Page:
The Daily Dish
July 8, 2019
Checking in on the Farm Sector
Eakinomics: Checking in on the Farm Sector
The tariff war with China has focused attention on the economic status of America’s farmers. What is the state of the farm economy? The table below shows the most recent data from the United States Department of Agriculture (USDA) on the cash income of the farm sector. The most important feature is that farm income in 2017 was already down about 25 percent from the levels of 2012 – and this figure reflected a modest rebound from the low in 2016.
As an aside, these data show cash income, which ignores depreciation and other aspects of full income measurement. Bringing these elements into the computation doesn’t change the basic bottom line of a decline of roughly 25 percent.
Also, in 2017 federal direct payments (which omit federal support of loans and other financial arrangements) were already 11 percent of farm net income. This aid only totaled $11.5 billion, however. The Trump Administration bailout of farmers in the aftermath of the trade war would essentially double the amount of cash flowing to famers.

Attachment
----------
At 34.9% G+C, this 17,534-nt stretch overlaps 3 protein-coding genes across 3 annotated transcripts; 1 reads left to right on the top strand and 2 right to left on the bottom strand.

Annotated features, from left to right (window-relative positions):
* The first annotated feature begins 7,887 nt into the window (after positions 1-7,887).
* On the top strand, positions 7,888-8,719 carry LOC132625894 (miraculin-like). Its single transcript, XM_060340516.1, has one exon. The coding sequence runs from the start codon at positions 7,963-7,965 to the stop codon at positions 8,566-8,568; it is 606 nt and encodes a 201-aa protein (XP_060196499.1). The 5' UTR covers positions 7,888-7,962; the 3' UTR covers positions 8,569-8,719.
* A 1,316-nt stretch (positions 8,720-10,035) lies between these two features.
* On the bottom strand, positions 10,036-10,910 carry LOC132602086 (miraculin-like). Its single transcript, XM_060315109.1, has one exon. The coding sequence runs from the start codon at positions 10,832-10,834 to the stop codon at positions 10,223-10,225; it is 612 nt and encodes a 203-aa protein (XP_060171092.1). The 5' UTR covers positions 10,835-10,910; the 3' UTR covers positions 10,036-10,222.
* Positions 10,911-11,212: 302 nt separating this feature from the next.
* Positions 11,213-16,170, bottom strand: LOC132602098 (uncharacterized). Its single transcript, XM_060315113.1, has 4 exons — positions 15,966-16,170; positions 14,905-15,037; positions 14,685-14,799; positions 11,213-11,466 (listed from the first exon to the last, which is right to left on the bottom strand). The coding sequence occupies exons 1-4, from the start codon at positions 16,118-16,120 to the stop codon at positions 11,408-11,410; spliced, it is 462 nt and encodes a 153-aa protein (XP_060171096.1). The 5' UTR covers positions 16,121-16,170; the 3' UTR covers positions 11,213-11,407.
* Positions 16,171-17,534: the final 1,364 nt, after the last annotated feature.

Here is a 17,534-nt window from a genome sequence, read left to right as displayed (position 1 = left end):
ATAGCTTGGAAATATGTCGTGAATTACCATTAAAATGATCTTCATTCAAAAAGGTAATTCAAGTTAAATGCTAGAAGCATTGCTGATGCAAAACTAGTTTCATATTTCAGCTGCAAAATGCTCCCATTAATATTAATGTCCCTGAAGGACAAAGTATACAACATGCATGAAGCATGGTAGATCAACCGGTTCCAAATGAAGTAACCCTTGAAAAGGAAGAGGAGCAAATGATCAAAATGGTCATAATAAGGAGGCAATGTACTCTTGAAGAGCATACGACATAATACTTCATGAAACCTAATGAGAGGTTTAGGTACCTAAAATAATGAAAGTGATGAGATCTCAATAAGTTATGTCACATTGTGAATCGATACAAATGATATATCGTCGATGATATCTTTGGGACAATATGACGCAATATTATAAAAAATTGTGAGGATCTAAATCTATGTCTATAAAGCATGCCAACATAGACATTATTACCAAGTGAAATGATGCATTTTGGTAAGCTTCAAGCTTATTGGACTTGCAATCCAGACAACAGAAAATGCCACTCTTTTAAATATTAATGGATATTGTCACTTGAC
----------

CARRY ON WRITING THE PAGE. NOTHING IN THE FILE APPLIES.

The data also reveal that crops generate 52.6 percent of farm revenue. The remainder is due to animals, poultry and eggs, dairy products, and miscellaneous other sales. Clearly, however, the market for crops is a crucial part of the outlook.
Which crops? The largest single share of revenue – 23 percent – is from the sales of corn. In this regard, the upward trend of the price of corn since late 2017 – a rise of roughly 15 percent – is a promising development (see chart below).
Unfortunately, the same cannot be said for the price received from the sale of soybeans (see below). Soybeans account for just under 20 percent of the farm revenue (in 2017). Since then prices have fallen nearly 15 percent, with an especially sharp decline recently.
The trade war has taken a real toll on a farm economy that already was not as robust as one would have liked to begin with. The question is whether the damage to this sector of the economy will alter the administration’s strategy in 2019 and 2020.
Fact of the Day
The June U-6 (the broadest measure of unemployment) increased to 7.2 percent.